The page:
Wednesday night near Baton Rouge, was
lynched at 2 o'clock to-day. Johnson had
frt-en incarcerated temporarily at the
State Capitol.
Last night the Sheriff attempted to take
him to the jail at Port Allen. A de
termined body of nu>n overpowered the
officer, and securing the prisoner, hanged
The accident occurred between the Ex
position station on the Champs. Elysees
and the Place de la Concorde. A train
entered the Place de la Concorde sta
tion, backed out again, and the. train fol
lowing, owing to a misunderstanding of
signals, crashed Into the rear carriage.
Luckily both trains were going slowly.
Nevertheless, the shock partially smashed
the end of the car, shattering the win
dows of both trains and extinguished the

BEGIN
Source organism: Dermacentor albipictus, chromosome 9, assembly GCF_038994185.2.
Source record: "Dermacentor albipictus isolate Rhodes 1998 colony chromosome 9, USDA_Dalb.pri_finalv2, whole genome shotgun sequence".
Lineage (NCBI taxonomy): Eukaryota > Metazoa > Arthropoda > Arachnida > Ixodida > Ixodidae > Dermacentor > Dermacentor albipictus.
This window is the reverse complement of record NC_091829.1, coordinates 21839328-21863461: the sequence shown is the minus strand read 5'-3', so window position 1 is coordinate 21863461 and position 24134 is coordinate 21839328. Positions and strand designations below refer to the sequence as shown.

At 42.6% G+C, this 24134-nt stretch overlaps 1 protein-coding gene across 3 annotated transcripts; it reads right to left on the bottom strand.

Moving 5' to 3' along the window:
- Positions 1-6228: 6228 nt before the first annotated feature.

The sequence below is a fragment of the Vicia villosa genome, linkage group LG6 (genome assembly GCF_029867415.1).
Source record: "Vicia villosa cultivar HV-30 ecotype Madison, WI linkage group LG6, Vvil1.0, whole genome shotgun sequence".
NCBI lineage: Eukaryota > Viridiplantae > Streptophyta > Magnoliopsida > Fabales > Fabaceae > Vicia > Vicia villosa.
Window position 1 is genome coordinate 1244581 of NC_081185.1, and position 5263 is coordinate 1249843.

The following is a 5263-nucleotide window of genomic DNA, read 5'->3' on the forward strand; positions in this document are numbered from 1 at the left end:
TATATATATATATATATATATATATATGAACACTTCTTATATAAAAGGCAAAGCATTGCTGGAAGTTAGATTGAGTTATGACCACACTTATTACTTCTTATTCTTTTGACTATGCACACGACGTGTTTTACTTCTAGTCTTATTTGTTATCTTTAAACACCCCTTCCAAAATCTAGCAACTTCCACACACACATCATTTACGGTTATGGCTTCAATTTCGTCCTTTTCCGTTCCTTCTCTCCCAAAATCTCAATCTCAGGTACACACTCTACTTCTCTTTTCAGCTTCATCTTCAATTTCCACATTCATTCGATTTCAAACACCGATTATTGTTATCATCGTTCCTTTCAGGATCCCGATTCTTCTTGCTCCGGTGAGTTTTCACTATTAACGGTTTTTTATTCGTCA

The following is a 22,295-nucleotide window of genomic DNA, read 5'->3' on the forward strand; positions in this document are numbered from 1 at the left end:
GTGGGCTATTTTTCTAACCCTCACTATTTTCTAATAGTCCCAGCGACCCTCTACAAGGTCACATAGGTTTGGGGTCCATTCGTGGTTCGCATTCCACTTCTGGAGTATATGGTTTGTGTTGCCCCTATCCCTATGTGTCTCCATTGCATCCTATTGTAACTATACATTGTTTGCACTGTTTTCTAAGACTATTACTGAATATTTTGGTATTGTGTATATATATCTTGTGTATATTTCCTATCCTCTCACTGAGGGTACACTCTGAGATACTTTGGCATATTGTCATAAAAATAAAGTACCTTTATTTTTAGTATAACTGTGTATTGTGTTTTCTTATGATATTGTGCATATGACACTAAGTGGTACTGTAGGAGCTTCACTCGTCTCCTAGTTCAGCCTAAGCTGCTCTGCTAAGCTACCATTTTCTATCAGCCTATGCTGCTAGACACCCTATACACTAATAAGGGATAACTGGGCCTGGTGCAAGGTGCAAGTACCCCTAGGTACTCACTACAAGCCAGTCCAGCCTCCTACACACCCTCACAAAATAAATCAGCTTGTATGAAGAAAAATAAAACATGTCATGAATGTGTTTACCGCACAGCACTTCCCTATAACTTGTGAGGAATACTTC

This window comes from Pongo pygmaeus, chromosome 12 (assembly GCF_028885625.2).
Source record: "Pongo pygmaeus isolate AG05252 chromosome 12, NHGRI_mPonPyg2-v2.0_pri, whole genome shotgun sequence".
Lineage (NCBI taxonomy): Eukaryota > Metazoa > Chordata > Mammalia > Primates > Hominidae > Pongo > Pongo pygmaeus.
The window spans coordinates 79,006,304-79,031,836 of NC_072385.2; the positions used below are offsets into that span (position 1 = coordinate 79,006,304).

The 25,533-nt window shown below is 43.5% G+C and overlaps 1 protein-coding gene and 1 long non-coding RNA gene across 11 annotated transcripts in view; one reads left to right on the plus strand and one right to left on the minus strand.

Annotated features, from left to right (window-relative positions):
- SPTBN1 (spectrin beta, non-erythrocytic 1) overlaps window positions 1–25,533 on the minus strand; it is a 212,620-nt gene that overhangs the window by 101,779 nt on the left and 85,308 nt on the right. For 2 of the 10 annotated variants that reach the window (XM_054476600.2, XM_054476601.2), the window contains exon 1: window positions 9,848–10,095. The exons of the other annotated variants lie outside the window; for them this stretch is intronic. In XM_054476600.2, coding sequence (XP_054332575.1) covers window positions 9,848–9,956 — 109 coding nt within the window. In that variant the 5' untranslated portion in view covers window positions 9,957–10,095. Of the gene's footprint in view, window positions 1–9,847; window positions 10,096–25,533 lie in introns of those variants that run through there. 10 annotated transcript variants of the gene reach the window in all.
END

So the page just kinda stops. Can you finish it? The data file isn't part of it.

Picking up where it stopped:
electric lights. There was great excite
ment, the darkness in the tunnel adding
to the horror. Women screamed ana
wounded • passengers appealed for • help,
while others loudly called for lights. The
railroad employes hastened to the scene
with lanterns, and the passengers pro
ceeded on foot to the Place de la Con
corde station. The wounded were prompt
ly extricated and removed to a hospital.
Traffic was Interrupted for several hours.
PARIS, Oct. 19.— The newly inaugurated
Metropolitan Underground Railroad had
its first disaster this morning. Two trains
collided and twenty-nine persons were In
jured, two of them fatally.
Twenty-Nine Persons In
jured, Two Fatally,
at Paris.
The Columbia' is a marvel of strength.
Years hence, with proper. care, she will
be Just as good as she Is to-day, but !t
rests with her builders to so Improve upon
that construction that there will be safety
under the great strain •' a modern racing
cutter Is subjected to. It also will be In
teresting to see if, with a greater area of
canvas than has yet been seen In cup de
fenders, it can be made to stand and per
form the • dervlce required. .: Tha proposi
tion, is an Interesting one and the yacht
ing world will watch the outcome with